A new Florida law that tightens the rules around condo inspections is spawning a new cottage industry in the Miami area, as real-estate firms compete to offer services to enable thousands of residential buildings in Florida to comply.
Odevo, a Swedish prop-tech company that focuses on property management in Europe, is getting a foothold in this business in Florida by acquiring Miami-based KW Property & Management Consulting, the companies said on Tuesday. They declined to disclose the terms of the acquisition.
KWPMC, which is one of Florida’s largest property managers, said that being part of Odevo would make it easier for its Florida clients to secure loans to pay for the structural repairs.
Additionally, Odevo said it offers new technology to manage buildings, from allowing owners to alert management about a burned-out lightbulb to having food delivered to a beachfront lounge chair. Odevo said it also helps with financial services, such as finding a better return on reserves and securing insurance in this challenging market.
Colliers International, one of the world’s largest commercial real-estate services firms, is also ramping up its involvement in the Florida condo market, offering construction management services to condo boards that expect to be overwhelmed by the new law’s requirements, Colliers said.
That new law requires condos three stories or higher to conduct structural inspections at 30 years, while those within 3 miles of the coastline must do so at 25 years. Before this new law, only Miami-Dade and Broward counties required recertifications at 40 years. Condo associations will also be prohibited from waiving the collection of reserve funds to pay for maintenance and repairs as of Dec. 31, 2024, a practice that had been common.
Florida’s new law was put in place as a response to the Champlain Towers collapse in the town of Surfside that killed 98 people last year. Some lawmakers compare the significance of this new law to the transformational building code changes for the state that were put in place after Hurricane Andrew hit South Florida in 1992.
At the time, Hurricane Andrew’s destructive force revealed glaring loopholes in Florida’s building code that have since been tightened. But as Hurricane Ian bears down on the state this week, many coastal buildings built before 1992 may not have those same protections. The new state law now requires older buildings to conduct more frequent structural inspections.
In recent years, more self-managed buildings have been turning to professional management, according to Paul Kaplan, chief executive of KWPMC. He said about 15% of the new business he picked up before 2021 was from self-managed buildings looking to make the switch. Over the past 18 months that number has increased to 50%.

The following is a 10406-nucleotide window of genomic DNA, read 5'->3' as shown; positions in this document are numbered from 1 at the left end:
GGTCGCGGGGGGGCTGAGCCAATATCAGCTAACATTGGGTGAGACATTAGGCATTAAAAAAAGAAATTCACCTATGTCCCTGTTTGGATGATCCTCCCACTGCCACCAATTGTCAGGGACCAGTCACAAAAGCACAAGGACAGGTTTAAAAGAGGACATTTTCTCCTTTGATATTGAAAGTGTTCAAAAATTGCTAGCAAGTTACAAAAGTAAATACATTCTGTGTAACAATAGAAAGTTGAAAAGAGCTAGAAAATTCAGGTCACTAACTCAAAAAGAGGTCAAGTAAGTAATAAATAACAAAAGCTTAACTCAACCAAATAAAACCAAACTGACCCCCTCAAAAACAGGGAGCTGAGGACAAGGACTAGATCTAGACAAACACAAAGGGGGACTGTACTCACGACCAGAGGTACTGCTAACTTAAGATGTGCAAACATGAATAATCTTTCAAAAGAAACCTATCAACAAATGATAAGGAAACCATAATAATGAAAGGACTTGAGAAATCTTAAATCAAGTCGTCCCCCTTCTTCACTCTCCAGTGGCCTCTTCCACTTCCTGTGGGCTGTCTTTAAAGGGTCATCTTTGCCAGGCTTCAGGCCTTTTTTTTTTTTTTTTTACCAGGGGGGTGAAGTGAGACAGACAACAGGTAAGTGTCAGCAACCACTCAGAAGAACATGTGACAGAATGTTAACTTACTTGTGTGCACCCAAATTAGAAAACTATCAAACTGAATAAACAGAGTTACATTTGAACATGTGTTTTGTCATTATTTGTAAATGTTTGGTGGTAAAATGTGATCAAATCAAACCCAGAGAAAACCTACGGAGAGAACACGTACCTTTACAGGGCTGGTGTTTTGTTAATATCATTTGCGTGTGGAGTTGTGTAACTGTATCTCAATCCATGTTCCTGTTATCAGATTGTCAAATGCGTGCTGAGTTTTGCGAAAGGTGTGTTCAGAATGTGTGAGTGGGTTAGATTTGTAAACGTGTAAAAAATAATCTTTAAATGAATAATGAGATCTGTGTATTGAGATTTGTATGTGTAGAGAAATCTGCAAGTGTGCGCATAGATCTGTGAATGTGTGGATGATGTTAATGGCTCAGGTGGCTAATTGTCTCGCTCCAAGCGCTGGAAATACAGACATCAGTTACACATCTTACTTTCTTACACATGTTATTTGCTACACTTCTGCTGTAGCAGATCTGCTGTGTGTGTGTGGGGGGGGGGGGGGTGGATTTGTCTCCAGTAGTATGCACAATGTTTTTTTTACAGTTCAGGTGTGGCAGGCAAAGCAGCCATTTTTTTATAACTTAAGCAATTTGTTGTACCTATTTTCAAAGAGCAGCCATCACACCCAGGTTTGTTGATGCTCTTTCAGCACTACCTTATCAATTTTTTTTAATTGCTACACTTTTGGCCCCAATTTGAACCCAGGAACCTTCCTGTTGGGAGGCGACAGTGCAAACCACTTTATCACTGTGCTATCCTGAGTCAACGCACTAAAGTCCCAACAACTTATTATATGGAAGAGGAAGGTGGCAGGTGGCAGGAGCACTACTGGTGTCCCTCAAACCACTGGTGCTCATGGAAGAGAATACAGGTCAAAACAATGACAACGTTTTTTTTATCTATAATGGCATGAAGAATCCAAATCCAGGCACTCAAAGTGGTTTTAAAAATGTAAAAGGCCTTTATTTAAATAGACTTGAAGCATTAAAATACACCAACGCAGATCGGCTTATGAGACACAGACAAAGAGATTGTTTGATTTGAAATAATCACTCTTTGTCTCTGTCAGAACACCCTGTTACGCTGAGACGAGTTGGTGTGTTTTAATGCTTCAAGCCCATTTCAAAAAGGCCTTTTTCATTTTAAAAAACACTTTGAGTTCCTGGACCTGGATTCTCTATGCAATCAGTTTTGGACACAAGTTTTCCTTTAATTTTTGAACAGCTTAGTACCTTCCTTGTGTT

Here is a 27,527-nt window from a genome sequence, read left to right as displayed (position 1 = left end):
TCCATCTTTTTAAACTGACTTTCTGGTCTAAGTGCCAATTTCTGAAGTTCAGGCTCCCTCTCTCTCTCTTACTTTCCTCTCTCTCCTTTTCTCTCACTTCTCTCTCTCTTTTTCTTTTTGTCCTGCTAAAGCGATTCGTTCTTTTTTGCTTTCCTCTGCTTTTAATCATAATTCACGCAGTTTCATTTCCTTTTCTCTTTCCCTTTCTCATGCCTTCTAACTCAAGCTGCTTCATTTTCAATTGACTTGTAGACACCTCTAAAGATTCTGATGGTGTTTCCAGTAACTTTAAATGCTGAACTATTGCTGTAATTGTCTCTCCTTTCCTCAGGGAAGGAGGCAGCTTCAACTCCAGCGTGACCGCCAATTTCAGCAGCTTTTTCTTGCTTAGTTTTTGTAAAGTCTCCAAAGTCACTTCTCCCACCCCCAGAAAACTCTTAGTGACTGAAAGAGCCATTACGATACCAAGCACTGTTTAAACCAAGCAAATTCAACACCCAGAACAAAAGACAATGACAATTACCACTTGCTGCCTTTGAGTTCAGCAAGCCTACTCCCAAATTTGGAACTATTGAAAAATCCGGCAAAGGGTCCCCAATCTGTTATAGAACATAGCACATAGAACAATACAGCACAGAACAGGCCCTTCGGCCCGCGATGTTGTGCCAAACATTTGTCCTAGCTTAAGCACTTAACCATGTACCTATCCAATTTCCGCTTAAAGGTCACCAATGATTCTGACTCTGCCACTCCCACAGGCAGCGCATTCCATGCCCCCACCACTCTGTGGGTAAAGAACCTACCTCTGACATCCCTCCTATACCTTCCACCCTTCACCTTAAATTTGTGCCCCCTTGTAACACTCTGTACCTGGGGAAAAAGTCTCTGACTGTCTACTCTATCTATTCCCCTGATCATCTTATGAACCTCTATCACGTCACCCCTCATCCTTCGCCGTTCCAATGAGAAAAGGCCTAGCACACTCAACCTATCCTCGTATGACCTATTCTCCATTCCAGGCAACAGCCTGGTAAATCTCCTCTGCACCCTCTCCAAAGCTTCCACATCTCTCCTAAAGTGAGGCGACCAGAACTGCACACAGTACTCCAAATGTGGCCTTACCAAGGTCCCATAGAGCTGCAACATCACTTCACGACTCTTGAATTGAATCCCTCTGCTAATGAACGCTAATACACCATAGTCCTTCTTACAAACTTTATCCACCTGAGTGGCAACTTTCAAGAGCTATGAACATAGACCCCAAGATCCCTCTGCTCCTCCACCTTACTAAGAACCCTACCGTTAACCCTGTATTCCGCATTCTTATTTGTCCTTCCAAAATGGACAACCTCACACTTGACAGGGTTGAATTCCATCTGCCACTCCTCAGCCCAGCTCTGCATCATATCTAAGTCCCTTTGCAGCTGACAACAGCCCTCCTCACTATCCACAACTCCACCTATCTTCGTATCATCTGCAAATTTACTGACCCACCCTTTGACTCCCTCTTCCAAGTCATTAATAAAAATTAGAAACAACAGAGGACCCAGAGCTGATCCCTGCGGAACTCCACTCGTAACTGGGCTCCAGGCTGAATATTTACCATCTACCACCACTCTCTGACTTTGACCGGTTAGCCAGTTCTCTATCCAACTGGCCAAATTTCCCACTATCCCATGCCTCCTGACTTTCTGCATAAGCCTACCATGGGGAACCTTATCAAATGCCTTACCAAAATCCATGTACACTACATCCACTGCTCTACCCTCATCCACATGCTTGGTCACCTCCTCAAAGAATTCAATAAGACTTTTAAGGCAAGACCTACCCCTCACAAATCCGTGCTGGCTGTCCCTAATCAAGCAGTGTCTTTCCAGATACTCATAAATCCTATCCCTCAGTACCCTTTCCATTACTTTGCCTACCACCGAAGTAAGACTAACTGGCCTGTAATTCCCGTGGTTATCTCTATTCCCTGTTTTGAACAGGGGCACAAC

The tighter regulations also come as interest rates skyrocket nationwide, and Florida is experiencing huge increases in insurance rates as reinsurers react to five years of outsize losses across the globe.
Greg Main-Baillie, executive managing director of Colliers’ Real Estate Development Division, predicts that many of the buildings that aren’t able to fund their reserves will be scooped up by developers who have been buying out owners of aging condos to redevelop new construction along the coast.
The site of the Champlain Towers collapse has already been sold to DAMAC Properties, a Dubai-based company that placed the stalking horse bid of $120 million, the majority of which was used to pay victims in the lawsuit.
The class-action lawsuit that came after the collapse last year of the Champlain Towers in Surfside will settle for $1.1 billion.
The reasons for the collapse are still under investigation. The National Institute of Standards and Technology, which is investigating the cause of the collapse, is looking at a confluence of factors, including poor maintenance, structural defects, and the impact of nearby construction.
“Champlain Towers did not have a professional property manager in place. It very much fell on the board of volunteer residents to do their very best to manage this building,” said Rachel Wagner Furst, the co-chair lead counsel representing the victims of the collapse. “The management and oversight of buildings, especially large buildings that house hundreds if not thousands of people, maybe ought to be left to professionals.”